Jama'at Nasr al-Islam wal Muslimin

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Jama'at Nusrat al-Islam wal Muslimeen
Groupe de soutien à l'islam et aux musulmans
LeadersIyad Ag Ghaly
Dates of operation2 March 2017 – present
HeadquartersTinzaouaten[1]
Active regions Mali
 Algeria
 Niger
 Libya
 Mauritania
 Tunisia
 Chad
 Burkina Faso
IdeologySalafist Islamism
Salafi Jihadism
Wahabism
Size800 (2018 estimate)[2]
Part of Al-Qaeda
AlliesAnsar ul Islam[3]
 Islamic Emirate of Afghanistan
Opponents Mali
 Algeria
 Tunisia
 Niger
 Libya
 France
 United States
Battles and warsthe Insurgency in the Maghreb (2002-present) and the Northern Mali conflict
Designated as a terrorist group by United Nations
 United States
 United Kingdom
 France
 Russia
 China
 Japan
 Canada
 Australia
 European Union
 NATO
 Iraq[4]
  Territories under control of JNIM

Nusrat al-Islam, officially known as Jama'a Nusrat ul-Islam wa al-Muslimin' (Arabic: جماعة نصرة الإسلام والمسلمين‎, JNIM; French: Groupe de soutien à l'islam et aux musulmans, GSIM[5] English Support Group for Islam and Muslims) is a militant jihadist organisation in the Maghreb and West Africa formed by the merger of Ansar Dine, the Macina Liberation Front, Al-Mourabitoun and the Saharan branch of Al-Qaeda in the Islamic Maghreb.[6] It is the official branch of Al-Qaeda in Mali, after its leaders swore allegiance to Ayman al-Zawahiri.[7]

History[edit]

On 2 March 2017, Iyad Ag Ghaly, Al Murabitoun's deputy leader, Hassan Al Ansari, Yahya Abu Hammam, Amadou Kouffa, and Abu Abderaham al-Sanhaji appeared in a video declaring the creation of Jama'a Nusrat ul-Islam wa al-Muslimin, and their allegiance to al-Qaeda Emir Ayman al-Zawahiri, AQIM's Emir, Abdelmalek Droukdel, and Taliban Emir, Hibatullah Akhundzada. They also praised killed al-Qaeda leaders Osama Bin Laden and Abu Musab al-Zarqawi.[8][9] On 16 March, Abdelmalek Droukdel released an audio message, approving the union between the groups.[10] On 19 March, Al-Qaeda issued a statement approving the new group and accepting their oath of allegiance.[11]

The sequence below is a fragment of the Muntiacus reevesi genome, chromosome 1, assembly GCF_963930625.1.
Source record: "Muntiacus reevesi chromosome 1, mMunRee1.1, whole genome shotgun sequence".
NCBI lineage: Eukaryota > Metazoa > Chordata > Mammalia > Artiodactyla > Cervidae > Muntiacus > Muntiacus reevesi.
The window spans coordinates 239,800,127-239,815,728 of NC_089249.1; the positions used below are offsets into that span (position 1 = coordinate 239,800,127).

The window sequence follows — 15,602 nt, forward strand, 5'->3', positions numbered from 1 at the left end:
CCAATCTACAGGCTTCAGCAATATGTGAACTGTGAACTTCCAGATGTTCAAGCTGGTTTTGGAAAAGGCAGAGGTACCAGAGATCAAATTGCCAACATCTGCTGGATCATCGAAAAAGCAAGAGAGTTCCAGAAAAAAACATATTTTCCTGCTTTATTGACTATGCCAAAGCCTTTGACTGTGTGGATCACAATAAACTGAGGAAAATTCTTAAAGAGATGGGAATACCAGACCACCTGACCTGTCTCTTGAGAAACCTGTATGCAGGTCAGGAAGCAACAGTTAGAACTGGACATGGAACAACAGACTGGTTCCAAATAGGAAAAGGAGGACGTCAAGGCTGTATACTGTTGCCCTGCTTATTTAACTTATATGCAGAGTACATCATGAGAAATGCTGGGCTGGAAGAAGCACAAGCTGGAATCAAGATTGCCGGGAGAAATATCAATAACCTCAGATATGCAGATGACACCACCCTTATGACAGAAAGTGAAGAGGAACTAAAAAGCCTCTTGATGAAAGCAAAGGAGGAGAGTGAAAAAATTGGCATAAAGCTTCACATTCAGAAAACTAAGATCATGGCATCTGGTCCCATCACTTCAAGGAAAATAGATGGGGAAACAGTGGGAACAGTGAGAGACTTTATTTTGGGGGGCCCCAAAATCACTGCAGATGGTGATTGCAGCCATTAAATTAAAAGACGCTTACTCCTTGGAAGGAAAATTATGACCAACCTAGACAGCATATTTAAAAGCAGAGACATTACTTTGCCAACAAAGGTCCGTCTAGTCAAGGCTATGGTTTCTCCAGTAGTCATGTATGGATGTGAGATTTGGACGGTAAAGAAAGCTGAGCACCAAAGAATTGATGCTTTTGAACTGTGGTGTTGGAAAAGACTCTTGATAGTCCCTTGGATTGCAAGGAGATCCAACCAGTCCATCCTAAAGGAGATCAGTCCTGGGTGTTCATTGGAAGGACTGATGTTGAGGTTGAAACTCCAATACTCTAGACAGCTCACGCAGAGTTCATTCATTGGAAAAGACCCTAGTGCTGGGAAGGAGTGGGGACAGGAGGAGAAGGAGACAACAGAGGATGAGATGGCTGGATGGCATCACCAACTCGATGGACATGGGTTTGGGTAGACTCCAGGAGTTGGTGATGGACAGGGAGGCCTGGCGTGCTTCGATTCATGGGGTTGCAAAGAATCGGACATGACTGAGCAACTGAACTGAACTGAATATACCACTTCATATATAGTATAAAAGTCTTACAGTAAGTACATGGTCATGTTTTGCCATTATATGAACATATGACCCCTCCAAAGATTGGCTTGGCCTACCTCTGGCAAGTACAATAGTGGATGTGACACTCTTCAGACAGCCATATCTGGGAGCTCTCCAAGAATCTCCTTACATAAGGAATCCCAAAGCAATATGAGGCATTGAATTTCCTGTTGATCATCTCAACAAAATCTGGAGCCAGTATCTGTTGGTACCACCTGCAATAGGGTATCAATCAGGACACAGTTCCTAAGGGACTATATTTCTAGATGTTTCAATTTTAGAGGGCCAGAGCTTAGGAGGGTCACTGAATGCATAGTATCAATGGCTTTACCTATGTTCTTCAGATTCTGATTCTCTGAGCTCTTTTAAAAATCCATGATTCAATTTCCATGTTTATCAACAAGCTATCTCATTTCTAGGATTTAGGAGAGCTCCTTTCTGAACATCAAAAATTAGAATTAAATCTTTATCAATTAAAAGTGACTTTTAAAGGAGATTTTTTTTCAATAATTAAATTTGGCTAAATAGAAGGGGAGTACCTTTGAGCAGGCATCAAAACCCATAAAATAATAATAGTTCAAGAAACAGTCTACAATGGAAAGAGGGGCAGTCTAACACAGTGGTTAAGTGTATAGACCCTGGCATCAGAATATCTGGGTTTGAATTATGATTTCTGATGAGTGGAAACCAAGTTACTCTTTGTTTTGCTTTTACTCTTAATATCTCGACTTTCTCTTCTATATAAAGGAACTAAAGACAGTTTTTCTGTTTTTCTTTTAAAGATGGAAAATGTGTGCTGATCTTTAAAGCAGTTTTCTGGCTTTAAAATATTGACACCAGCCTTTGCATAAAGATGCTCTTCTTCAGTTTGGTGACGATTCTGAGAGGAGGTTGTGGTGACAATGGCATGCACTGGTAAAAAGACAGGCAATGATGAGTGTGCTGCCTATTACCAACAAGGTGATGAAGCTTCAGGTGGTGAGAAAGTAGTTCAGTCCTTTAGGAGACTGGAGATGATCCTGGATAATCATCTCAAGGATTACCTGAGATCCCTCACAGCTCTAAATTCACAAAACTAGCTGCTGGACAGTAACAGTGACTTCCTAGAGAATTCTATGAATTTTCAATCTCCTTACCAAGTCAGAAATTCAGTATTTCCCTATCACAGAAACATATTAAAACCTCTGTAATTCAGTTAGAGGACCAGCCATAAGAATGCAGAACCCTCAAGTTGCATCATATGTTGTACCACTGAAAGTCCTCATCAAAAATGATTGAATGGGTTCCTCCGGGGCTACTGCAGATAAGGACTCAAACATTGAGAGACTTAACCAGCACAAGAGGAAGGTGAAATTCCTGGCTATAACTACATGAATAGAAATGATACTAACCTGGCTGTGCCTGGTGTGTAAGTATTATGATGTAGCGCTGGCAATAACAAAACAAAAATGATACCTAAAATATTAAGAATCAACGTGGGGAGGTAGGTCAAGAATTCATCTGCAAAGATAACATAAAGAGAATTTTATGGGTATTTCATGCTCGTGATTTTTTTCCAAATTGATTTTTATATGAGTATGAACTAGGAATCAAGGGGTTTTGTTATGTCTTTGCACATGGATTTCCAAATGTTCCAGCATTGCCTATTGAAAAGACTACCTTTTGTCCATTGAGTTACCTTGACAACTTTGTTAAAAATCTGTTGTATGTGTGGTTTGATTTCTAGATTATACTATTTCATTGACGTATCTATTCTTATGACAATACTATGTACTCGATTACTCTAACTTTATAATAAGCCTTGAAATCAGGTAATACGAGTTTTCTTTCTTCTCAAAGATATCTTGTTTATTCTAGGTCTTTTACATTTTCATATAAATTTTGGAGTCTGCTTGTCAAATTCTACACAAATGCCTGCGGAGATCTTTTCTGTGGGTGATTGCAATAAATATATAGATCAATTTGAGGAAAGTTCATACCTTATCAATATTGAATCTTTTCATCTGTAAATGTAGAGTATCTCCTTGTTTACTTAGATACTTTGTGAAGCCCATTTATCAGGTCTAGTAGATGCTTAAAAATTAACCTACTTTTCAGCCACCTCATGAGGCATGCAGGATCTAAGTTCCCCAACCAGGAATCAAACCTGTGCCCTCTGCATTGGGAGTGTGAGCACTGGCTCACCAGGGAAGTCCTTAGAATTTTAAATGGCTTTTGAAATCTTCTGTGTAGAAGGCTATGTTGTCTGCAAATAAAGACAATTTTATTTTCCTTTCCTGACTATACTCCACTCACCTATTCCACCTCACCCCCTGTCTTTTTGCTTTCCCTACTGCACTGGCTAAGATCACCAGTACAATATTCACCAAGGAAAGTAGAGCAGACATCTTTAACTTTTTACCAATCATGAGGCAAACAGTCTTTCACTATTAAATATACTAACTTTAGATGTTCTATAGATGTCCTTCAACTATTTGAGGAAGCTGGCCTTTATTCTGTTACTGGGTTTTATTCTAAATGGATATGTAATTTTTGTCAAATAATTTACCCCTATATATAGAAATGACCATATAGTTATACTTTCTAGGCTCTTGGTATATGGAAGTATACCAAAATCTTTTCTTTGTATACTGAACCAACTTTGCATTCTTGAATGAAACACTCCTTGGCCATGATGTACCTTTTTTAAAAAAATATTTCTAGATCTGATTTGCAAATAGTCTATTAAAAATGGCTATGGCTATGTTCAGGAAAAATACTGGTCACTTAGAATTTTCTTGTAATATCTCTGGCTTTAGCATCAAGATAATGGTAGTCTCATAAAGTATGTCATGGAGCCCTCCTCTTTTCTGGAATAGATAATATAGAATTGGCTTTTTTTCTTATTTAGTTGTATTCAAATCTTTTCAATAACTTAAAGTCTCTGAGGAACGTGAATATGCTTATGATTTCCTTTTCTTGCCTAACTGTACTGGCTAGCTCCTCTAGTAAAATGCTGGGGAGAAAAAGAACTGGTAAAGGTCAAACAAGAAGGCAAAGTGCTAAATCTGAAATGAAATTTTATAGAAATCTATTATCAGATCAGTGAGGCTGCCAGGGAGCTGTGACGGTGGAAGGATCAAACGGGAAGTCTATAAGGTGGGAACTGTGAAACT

Two leaders sanctioned by the US Treasury's office were named as Ali Maychou and Bah Ag Moussa. Moussa was a former Malian army colonel who led an operation in March 2019 against the Malian Armed Forces base in Dioura that killed at least 21 Malian soldiers. Maychou was a native of Morocco who had claimed responsibility for a JNIM attack on a military camp that housed Malian troops in Gao, killing dozens. The Treasury office said Maychou held an operational role in JNIM's activities, while Moussa acted on behalf of JNIM's leader Iyad Ag Ghaly.[12] In 2021, two additional leaders were designated as Specially Designated Global Terrorists: Sidan Ag Hitta and Salem ould Breihmatt.[13]

The French government declared that 50 jihadists linked to the al-Qaeda group were killed in central Mali during an operation launched by the French anti-jihadist Barkhane force on 30 October 2020. The French force also confiscated arms and material and captured four of the jihadists live, as per French Defense Minister Florence Parly.[14] The French authorities also confirmed the death of a key JNIM leader Bah ag Moussa with four of his group. He was in charge of terrorist operations and training new extremist recruits.[15] France has deployed more than 5,000 troops in the Sahel region to combat insurgents.